Review and photographs by Suspsy; edited by bmathison1972
The magnificent Asian elephant (Elephas maximus) is the second biggest of the three extant species of pachyderm, the second biggest land animal in the world, and the biggest land animal in all of Asia. It can be distinguished from its two African cousins largely by its domed cranium, smaller ears, and rounded back. There are presently three recognized subspecies: the Indian (E. m. indicus), the Sri Lankan (E. m. maximus), and the Sumatran (E. m. sumatranus).
In this review, I’ll be looking at both an Asian elephant cow and her calf, the latest in a series of steadily improving proboscidean figures released by Schleich over the years. These ones, as well as a bull figure, came out in 2017. While I can’t be certain, I’m fairly sure that they all represent the Indian subspecies.
While a female Asian elephant is considerably smaller than a male, it still averages around 2.4 metres in height and three tons in weight. This figure stands 8.5 cm tall and is 13 cm long from the front of her trunk to the back of her tail (scale approximately 1:28). She is sculpted in a walking pose with her big head turned to the left, her left front leg stepping forward, and her left rear leg extended behind her. Her long trunk is hanging down with the tip curling up, while her tail is swinging to the right. She can easily be recognized as a cow due to the two visible teats sculpted on her chest as well as the fact that female Asian elephants, unlike African ones, do not have tusks. Some occasionally develop tiny ones called “tushes,” but these are only visible when the mouth is wide open.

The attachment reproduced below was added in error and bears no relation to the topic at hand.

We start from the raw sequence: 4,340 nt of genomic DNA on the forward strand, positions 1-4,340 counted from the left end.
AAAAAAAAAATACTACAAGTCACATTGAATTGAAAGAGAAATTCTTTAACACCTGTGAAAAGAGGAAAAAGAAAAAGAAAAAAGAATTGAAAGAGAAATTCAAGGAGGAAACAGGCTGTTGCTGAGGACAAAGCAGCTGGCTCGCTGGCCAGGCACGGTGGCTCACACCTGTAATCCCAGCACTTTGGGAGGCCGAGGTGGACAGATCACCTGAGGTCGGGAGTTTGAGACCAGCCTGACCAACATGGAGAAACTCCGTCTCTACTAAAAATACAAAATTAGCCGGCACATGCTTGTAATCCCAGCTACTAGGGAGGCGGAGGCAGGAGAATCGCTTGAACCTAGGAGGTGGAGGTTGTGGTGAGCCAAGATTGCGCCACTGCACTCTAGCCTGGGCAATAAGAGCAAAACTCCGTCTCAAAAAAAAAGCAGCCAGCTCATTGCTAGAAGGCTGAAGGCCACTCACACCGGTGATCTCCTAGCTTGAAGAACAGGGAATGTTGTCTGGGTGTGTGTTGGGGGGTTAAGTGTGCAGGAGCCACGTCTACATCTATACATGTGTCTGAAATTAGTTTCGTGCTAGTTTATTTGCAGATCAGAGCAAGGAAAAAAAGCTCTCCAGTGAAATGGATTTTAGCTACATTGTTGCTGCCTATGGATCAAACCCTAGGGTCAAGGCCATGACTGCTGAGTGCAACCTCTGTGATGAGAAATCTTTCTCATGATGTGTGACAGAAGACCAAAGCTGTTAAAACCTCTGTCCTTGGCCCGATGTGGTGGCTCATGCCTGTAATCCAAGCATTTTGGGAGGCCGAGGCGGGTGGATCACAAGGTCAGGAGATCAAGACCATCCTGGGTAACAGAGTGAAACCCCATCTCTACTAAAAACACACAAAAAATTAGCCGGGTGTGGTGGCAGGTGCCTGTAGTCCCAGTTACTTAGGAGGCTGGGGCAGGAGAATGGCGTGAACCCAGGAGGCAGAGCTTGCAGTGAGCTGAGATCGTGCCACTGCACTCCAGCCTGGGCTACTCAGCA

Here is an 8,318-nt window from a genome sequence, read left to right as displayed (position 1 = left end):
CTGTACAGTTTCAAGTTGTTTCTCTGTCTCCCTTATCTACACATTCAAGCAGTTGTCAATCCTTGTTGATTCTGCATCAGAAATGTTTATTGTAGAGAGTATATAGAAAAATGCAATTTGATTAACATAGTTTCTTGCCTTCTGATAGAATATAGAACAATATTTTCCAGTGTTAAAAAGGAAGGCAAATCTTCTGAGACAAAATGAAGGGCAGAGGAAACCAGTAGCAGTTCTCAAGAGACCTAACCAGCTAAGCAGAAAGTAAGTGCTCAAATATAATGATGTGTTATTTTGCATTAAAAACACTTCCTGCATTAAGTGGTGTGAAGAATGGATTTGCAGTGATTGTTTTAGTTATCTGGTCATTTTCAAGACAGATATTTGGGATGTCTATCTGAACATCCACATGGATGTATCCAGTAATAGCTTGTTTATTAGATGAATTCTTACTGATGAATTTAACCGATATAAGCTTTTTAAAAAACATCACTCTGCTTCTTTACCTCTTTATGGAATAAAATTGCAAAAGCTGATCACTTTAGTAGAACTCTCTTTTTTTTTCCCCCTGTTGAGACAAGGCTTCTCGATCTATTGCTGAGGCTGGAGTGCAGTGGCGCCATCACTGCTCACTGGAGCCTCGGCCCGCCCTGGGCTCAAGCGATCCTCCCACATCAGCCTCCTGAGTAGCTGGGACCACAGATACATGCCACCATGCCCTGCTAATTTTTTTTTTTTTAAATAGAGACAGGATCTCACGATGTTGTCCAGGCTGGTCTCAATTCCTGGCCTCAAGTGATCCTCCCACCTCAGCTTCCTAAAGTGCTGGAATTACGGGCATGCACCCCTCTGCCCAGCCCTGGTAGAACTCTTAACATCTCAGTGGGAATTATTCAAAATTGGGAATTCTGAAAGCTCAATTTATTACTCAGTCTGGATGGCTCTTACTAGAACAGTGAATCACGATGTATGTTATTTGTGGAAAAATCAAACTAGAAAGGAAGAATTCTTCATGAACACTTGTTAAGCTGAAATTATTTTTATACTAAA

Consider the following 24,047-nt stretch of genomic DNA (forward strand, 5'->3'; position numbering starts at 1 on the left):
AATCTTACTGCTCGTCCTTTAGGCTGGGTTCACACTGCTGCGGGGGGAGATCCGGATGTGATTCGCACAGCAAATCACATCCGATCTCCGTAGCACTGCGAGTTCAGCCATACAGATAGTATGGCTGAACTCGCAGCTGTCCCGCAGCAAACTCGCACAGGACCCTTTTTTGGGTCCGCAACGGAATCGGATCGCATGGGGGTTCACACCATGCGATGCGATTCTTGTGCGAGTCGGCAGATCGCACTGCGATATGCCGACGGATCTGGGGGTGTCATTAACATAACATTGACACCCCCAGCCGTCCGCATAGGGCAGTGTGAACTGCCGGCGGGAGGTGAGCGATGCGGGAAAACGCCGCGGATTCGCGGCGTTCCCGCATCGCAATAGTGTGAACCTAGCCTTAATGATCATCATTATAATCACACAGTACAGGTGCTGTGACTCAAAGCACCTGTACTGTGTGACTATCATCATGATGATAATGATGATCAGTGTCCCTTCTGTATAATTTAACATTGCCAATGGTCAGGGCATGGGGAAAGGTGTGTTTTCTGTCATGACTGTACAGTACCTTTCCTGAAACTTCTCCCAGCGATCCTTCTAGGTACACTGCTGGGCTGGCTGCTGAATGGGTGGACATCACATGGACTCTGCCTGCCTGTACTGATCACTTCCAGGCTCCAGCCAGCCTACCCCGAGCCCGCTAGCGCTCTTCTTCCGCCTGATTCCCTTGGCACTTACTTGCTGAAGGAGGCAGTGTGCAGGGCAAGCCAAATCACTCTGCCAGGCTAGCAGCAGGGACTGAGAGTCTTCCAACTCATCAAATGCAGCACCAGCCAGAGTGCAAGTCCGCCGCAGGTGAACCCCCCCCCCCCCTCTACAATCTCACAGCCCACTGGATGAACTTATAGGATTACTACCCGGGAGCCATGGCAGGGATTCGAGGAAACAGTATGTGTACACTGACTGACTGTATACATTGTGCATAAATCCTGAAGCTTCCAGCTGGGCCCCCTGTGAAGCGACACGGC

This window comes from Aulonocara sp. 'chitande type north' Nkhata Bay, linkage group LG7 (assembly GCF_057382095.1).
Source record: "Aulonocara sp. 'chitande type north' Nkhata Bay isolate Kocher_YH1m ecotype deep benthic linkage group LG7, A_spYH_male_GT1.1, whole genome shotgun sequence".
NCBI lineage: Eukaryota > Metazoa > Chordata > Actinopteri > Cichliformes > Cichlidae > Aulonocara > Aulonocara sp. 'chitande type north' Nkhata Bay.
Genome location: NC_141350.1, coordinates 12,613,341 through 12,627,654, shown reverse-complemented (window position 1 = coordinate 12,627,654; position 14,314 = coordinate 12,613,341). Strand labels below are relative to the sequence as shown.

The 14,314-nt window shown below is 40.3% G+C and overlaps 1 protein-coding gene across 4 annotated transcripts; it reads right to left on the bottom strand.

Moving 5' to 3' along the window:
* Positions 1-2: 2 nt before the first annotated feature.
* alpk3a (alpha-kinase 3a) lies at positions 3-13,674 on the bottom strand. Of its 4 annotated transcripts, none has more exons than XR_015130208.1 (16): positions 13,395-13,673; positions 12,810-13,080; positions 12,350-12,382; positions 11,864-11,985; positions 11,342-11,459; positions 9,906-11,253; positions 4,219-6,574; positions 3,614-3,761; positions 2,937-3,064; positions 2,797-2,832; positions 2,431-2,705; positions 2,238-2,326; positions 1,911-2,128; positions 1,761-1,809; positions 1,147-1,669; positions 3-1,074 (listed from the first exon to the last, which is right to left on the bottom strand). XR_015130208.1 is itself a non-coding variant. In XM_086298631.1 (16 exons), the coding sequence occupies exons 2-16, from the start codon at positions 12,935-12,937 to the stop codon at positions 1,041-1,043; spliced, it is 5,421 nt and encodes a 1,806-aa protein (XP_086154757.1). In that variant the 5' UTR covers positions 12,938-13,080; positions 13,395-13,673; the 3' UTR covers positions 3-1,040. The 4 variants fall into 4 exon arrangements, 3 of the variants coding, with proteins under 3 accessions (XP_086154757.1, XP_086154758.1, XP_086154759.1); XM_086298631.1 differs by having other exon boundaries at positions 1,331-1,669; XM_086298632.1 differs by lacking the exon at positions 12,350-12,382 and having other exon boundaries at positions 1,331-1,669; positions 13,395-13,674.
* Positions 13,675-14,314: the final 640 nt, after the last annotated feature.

The cow’s face and limbs are coloured brownish-grey with dark grey wash to highlight the many folds and wrinkles. Her main body is dark brown with even darker shading. Her eyes are glossy black and there are black markings on her ears and running in a line down the front of her trunk. Finally, her toenails are dirty beige and her tail tuft is dark grey. It’s a realistic colour scheme, and a very welcome change from older elephant figures, which tended to be grey all over.
The calf measures only a little over 4 cm tall and 8.5 cm long. It is posed in a walking stance similar to its mother’s, but it looks as though this little one is hurrying a little to keep up. Its head is turned to the right, its trunk is flailing, its mouth is open, and its tail is held out behind its body. Looking at its underside, I believe that this individual is a female, although it’d be perfectly easy and fine to pretend it’s a male instead if one so desired.
The calf’s colour scheme is basically the same as her mother’s, save for a spot of light pink on her mouth and medium brown for the bushy mass of hair on the top of her head and back. Asian elephant calves are famous for their fuzziness, which decreases as they grow older. For certain, it makes this calf look even cuter.
Both the calf and the cow boast excellent sculpting. Their trunks are covered in wrinkles and the folds in their ears give them a wavy, realistic appearance. Their skin has the elephant’s characteristic wrinkled, baggy feel to them, and I especially like how the skin around the limbs appears to be stretching as the elephants walk. Even the soles of their feet have sculpted wrinkles. And as far as accuracy is concerned, these two rate very well. In addition to the distinguishing characteristics mentioned earlier, their feet have the correct number of toes for an Asian elephant (five on the front ones, four on the hind ones). Moreover, their trunks each have a single finger at the end, which helps them to grip small items. By contrast, both the African forest and savanna elephants have two fingers at the tip of their trunks.
So, in conclusion, if you’re looking to add some nice Asian elephant figures to your animal collection (and really, who doesn’t adore elephants?), then I highly recommend this cow and calf. They are usually available wherever Schleich products are sold.